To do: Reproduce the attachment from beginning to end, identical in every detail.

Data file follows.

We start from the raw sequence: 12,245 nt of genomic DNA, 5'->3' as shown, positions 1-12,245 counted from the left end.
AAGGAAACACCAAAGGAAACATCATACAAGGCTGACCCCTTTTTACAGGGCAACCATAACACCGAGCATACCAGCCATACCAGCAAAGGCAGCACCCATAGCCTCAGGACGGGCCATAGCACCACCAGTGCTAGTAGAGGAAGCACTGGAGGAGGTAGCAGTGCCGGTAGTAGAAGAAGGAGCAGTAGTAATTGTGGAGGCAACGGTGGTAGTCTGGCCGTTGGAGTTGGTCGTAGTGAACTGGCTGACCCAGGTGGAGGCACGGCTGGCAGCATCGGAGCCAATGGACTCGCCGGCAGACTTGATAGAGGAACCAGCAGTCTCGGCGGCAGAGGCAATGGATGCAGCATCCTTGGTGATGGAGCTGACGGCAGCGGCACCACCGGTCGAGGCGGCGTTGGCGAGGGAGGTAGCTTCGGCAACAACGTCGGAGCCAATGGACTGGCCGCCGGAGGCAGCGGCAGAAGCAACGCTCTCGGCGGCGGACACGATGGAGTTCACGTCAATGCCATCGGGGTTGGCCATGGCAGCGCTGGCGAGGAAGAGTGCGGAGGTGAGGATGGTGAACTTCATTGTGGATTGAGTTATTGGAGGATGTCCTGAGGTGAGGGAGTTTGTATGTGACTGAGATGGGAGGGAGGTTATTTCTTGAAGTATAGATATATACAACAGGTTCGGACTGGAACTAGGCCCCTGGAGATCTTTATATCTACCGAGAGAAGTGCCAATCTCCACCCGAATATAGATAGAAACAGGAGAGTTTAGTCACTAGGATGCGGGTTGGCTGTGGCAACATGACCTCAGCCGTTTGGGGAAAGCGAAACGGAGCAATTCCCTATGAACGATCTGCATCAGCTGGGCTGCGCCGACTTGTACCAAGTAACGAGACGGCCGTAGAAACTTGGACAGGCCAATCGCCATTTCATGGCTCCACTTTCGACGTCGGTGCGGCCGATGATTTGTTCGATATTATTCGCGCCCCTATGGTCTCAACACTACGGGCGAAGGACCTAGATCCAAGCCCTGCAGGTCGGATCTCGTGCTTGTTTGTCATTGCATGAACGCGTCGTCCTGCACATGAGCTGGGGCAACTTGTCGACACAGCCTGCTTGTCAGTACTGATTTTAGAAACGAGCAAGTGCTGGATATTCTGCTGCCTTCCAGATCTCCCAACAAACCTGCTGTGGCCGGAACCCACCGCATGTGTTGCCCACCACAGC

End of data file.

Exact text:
We start from the raw sequence: 12,245 nt of genomic DNA, 5'->3' as shown, positions 1-12,245 counted from the left end.
AAGGAAACACCAAAGGAAACATCATACAAGGCTGACCCCTTTTTACAGGGCAACCATAACACCGAGCATACCAGCCATACCAGCAAAGGCAGCACCCATAGCCTCAGGACGGGCCATAGCACCACCAGTGCTAGTAGAGGAAGCACTGGAGGAGGTAGCAGTGCCGGTAGTAGAAGAAGGAGCAGTAGTAATTGTGGAGGCAACGGTGGTAGTCTGGCCGTTGGAGTTGGTCGTAGTGAACTGGCTGACCCAGGTGGAGGCACGGCTGGCAGCATCGGAGCCAATGGACTCGCCGGCAGACTTGATAGAGGAACCAGCAGTCTCGGCGGCAGAGGCAATGGATGCAGCATCCTTGGTGATGGAGCTGACGGCAGCGGCACCACCGGTCGAGGCGGCGTTGGCGAGGGAGGTAGCTTCGGCAACAACGTCGGAGCCAATGGACTGGCCGCCGGAGGCAGCGGCAGAAGCAACGCTCTCGGCGGCGGACACGATGGAGTTCACGTCAATGCCATCGGGGTTGGCCATGGCAGCGCTGGCGAGGAAGAGTGCGGAGGTGAGGATGGTGAACTTCATTGTGGATTGAGTTATTGGAGGATGTCCTGAGGTGAGGGAGTTTGTATGTGACTGAGATGGGAGGGAGGTTATTTCTTGAAGTATAGATATATACAACAGGTTCGGACTGGAACTAGGCCCCTGGAGATCTTTATATCTACCGAGAGAAGTGCCAATCTCCACCCGAATATAGATAGAAACAGGAGAGTTTAGTCACTAGGATGCGGGTTGGCTGTGGCAACATGACCTCAGCCGTTTGGGGAAAGCGAAACGGAGCAATTCCCTATGAACGATCTGCATCAGCTGGGCTGCGCCGACTTGTACCAAGTAACGAGACGGCCGTAGAAACTTGGACAGGCCAATCGCCATTTCATGGCTCCACTTTCGACGTCGGTGCGGCCGATGATTTGTTCGATATTATTCGCGCCCCTATGGTCTCAACACTACGGGCGAAGGACCTAGATCCAAGCCCTGCAGGTCGGATCTCGTGCTTGTTTGTCATTGCATGAACGCGTCGTCCTGCACATGAGCTGGGGCAACTTGTCGACACAGCCTGCTTGTCAGTACTGATTTTAGAAACGAGCAAGTGCTGGATATTCTGCTGCCTTCCAGATCTCCCAACAAACCTGCTGTGGCCGGAACCCACCGCATGTGTTGCCCACCACAGC